Ringo doesn't think he's whole. Paul proves him wrong.
Warnings: There'll be discussion of sex in this and some swearing, but nothing graphic.
Disclaimers: I do not own the Beatles.
Paul didn’t understand for a long time and it was even longer before he dared broach the subject. Ringo and him talked about everything, everything under the sun. They had spilled out their souls to one another.
Everything apart from this.
Sex was good. Paul was good at sex and sex between him and Ringo should have been good, should have been the best because it always is when it’s with someone you love, but it wasn’t.
It was never good.
And Paul did not understand why.
He couldn’t speak his thoughts because he was scared of what Ringo would say, what he would think, whether he’d hurt him if he mentioned that when they made love, it felt like no love was there.
He couldn’t fathom why it didn’t work between them.
Outside of sex, everything outside of sex, was the best. Everything was different with Ringo and it was the best kind of different. They were friends and they were lovers and Paul had never been with someone who loved him so vehemently, so earnestly, so passionately. Ringo gave him everything. He looked after him, listened to him, gave his heart and soul and seemingly everything that he could. Yet there was still something missing.
The key that Paul was so used to being in relationships, the thing that was supposed to cement your love and burn your fire for one another just wasn’t there. It didn’t make him stop loving Ringo, not for a second. What it did though was made him worried. And scared. And frustrated, because he knew that he was good, yet clearly he was doing something wrong.
Was he hurting Ringo? Had Ringo been hurt by someone else? Was that why it didn’t work, was that why he saw the light leave his eyes when Paul would begin to undress him, when his kisses roamed further than his lips and his hands moved beyond his waist.
But one explanation would always return to him, a terrifying thought, one that made Paul’s heart pump ice and the colour and heat drain from his face like water down a plug hole; maybe Ringo didn’t love him. Maybe he was kidding himself that he did or was just plain lying. Maybe he didn’t love Paul.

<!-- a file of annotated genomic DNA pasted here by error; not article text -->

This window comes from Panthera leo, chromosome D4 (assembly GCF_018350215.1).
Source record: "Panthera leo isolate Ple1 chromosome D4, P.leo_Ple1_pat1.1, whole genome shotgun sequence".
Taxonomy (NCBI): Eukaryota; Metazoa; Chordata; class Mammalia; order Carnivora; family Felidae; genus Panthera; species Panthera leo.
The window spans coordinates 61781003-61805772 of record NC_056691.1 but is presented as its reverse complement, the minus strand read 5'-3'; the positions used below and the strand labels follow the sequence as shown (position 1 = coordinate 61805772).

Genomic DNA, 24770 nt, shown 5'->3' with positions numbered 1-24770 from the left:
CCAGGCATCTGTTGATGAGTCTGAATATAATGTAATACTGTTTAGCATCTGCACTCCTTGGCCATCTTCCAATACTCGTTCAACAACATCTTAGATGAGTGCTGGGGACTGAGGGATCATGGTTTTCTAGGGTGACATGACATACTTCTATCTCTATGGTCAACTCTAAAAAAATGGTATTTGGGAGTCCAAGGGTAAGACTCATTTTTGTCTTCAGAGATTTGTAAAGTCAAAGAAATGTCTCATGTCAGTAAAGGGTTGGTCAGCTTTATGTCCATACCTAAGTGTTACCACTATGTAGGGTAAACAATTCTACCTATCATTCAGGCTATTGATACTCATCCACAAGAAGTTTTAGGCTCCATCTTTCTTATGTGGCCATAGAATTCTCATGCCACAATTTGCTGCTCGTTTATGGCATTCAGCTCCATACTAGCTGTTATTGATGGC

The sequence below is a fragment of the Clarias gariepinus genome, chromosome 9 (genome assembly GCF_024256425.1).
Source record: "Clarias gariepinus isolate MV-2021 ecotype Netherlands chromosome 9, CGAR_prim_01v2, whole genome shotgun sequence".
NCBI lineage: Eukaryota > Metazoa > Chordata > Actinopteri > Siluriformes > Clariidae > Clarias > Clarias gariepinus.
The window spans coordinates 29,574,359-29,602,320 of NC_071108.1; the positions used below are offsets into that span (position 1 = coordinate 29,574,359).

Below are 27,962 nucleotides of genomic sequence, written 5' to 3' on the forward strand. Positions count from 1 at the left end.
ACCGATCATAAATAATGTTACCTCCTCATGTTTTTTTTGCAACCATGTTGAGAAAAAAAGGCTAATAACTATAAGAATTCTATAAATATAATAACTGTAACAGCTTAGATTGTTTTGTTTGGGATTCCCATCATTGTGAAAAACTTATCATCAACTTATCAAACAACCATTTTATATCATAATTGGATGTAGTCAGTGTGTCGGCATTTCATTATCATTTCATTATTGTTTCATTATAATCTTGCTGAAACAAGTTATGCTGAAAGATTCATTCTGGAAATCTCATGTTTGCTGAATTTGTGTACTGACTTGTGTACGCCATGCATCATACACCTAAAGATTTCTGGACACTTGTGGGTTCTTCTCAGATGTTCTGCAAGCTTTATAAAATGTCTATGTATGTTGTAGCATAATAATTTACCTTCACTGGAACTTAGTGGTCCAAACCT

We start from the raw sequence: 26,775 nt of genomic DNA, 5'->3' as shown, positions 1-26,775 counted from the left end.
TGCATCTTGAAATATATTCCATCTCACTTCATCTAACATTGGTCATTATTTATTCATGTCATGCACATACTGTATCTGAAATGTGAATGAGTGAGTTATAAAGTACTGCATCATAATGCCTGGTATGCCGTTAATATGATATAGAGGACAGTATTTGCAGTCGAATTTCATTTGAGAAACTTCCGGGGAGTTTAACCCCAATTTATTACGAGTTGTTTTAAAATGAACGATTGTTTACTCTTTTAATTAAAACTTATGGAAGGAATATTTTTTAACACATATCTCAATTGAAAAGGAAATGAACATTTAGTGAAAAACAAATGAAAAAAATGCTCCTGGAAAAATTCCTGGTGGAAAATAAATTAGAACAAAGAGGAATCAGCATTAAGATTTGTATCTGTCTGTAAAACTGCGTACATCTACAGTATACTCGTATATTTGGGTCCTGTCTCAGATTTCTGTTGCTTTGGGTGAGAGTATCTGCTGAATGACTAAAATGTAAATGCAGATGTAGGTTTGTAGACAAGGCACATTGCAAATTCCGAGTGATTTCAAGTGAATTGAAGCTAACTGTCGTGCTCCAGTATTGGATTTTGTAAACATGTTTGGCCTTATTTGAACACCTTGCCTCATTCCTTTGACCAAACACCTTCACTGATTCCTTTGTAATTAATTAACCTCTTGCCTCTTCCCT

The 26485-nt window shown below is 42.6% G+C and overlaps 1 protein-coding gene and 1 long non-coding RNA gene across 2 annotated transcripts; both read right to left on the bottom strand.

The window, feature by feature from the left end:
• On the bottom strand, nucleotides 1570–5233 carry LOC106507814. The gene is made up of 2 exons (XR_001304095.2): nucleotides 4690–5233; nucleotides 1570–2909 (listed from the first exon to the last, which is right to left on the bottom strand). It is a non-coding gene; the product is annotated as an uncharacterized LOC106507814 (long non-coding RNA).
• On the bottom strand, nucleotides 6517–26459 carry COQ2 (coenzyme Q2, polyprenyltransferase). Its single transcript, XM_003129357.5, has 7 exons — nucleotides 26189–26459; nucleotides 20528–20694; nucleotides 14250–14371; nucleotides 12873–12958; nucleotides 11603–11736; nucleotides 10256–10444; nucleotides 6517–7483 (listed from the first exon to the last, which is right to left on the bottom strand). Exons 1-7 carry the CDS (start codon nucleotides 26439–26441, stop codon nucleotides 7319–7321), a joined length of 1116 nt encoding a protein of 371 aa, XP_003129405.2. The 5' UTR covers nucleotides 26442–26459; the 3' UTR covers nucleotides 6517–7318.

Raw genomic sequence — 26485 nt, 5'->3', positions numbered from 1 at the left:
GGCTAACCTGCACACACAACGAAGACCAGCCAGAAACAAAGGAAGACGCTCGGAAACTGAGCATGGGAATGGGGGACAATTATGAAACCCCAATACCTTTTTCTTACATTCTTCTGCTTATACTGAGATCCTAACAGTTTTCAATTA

Ringo had been away for the week and all through that week, the thoughts had grown worse and worse, unlikely and ridiculous scenarios, each one more dramatic and heart wrenching than the last. By the time it reached the day when Ringo would be getting home, Paul knew that something needed to be said. There was no way that he could hide it now, no way that he could keep this from Ringo, not when the drummer knew him so well. Even if he didn’t say, he would still know something was wrong.
From the minute Ringo stepped into the room, Paul knew he’d be able to tell something was. He was too jittery, his hands were trembling and his smile was too big, too false. He was trying so hard, too hard, to pretend that everything was okay.
He didn’t try to speak when his drummer walked in, knowing that he’d give everything away as soon as he opened his mouth. Instead, Paul launched himself at him, smiling at the cry of surprise and delight that came from Ringo. The bassist had been so busy worrying that he hadn’t realised just how much he’d missed his boyfriend.
But he had.
All worry was washed away as he melted against Ringo. All that mattered were the strong arms wrapping tight around him, the small, fleeting kisses against his skin, the comforting, familiar scent that had been missing for far too long. Ringo didn’t speak; he merely smiled, hiding his face against the crook of his neck, only moving to press kisses against the nape of his neck.
When Paul spoke, he still didn’t relinquish the grip he had on Ringo, his knuckles white as he gripped his shirt, “I missed you. Don’t ever go away again.”
Ringo smiled, planting another small kiss, “What, not ever? Wouldn’t ye get bored of me?”